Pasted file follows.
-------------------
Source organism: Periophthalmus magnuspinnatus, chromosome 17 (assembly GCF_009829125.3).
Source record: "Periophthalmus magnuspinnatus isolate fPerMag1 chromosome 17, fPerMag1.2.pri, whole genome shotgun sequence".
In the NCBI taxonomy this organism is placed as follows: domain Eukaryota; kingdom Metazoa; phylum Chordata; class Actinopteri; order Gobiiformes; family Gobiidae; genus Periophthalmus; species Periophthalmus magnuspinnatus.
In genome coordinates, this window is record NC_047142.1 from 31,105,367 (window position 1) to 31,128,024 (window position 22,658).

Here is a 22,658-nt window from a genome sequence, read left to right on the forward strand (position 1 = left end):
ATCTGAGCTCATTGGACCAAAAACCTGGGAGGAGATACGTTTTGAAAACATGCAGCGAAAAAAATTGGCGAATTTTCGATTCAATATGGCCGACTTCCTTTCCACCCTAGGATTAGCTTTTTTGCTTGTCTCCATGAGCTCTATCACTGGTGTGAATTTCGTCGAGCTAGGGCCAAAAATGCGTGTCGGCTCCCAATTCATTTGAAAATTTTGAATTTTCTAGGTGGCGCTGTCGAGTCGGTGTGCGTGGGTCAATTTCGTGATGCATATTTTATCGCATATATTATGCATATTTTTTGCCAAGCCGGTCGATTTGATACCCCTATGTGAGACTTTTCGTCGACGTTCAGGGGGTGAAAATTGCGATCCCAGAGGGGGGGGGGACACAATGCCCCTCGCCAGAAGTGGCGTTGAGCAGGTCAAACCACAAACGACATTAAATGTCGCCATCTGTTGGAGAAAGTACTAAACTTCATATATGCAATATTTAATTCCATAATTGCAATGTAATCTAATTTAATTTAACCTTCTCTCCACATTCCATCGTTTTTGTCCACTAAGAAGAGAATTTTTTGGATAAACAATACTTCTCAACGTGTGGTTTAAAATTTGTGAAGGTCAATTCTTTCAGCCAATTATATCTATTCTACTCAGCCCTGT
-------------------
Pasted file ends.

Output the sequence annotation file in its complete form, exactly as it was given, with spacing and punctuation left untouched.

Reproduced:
Source organism: Periophthalmus magnuspinnatus, chromosome 17 (assembly GCF_009829125.3).
Source record: "Periophthalmus magnuspinnatus isolate fPerMag1 chromosome 17, fPerMag1.2.pri, whole genome shotgun sequence".
In the NCBI taxonomy this organism is placed as follows: domain Eukaryota; kingdom Metazoa; phylum Chordata; class Actinopteri; order Gobiiformes; family Gobiidae; genus Periophthalmus; species Periophthalmus magnuspinnatus.
In genome coordinates, this window is record NC_047142.1 from 31,105,367 (window position 1) to 31,128,024 (window position 22,658).

Here is a 22,658-nt window from a genome sequence, read left to right on the forward strand (position 1 = left end):
ATCTGAGCTCATTGGACCAAAAACCTGGGAGGAGATACGTTTTGAAAACATGCAGCGAAAAAAATTGGCGAATTTTCGATTCAATATGGCCGACTTCCTTTCCACCCTAGGATTAGCTTTTTTGCTTGTCTCCATGAGCTCTATCACTGGTGTGAATTTCGTCGAGCTAGGGCCAAAAATGCGTGTCGGCTCCCAATTCATTTGAAAATTTTGAATTTTCTAGGTGGCGCTGTCGAGTCGGTGTGCGTGGGTCAATTTCGTGATGCATATTTTATCGCATATATTATGCATATTTTTTGCCAAGCCGGTCGATTTGATACCCCTATGTGAGACTTTTCGTCGACGTTCAGGGGGTGAAAATTGCGATCCCAGAGGGGGGGGGGACACAATGCCCCTCGCCAGAAGTGGCGTTGAGCAGGTCAAACCACAAACGACATTAAATGTCGCCATCTGTTGGAGAAAGTACTAAACTTCATATATGCAATATTTAATTCCATAATTGCAATGTAATCTAATTTAATTTAACCTTCTCTCCACATTCCATCGTTTTTGTCCACTAAGAAGAGAATTTTTTGGATAAACAATACTTCTCAACGTGTGGTTTAAAATTTGTGAAGGTCAATTCTTTCAGCCAATTATATCTATTCTACTCAGCCCTGT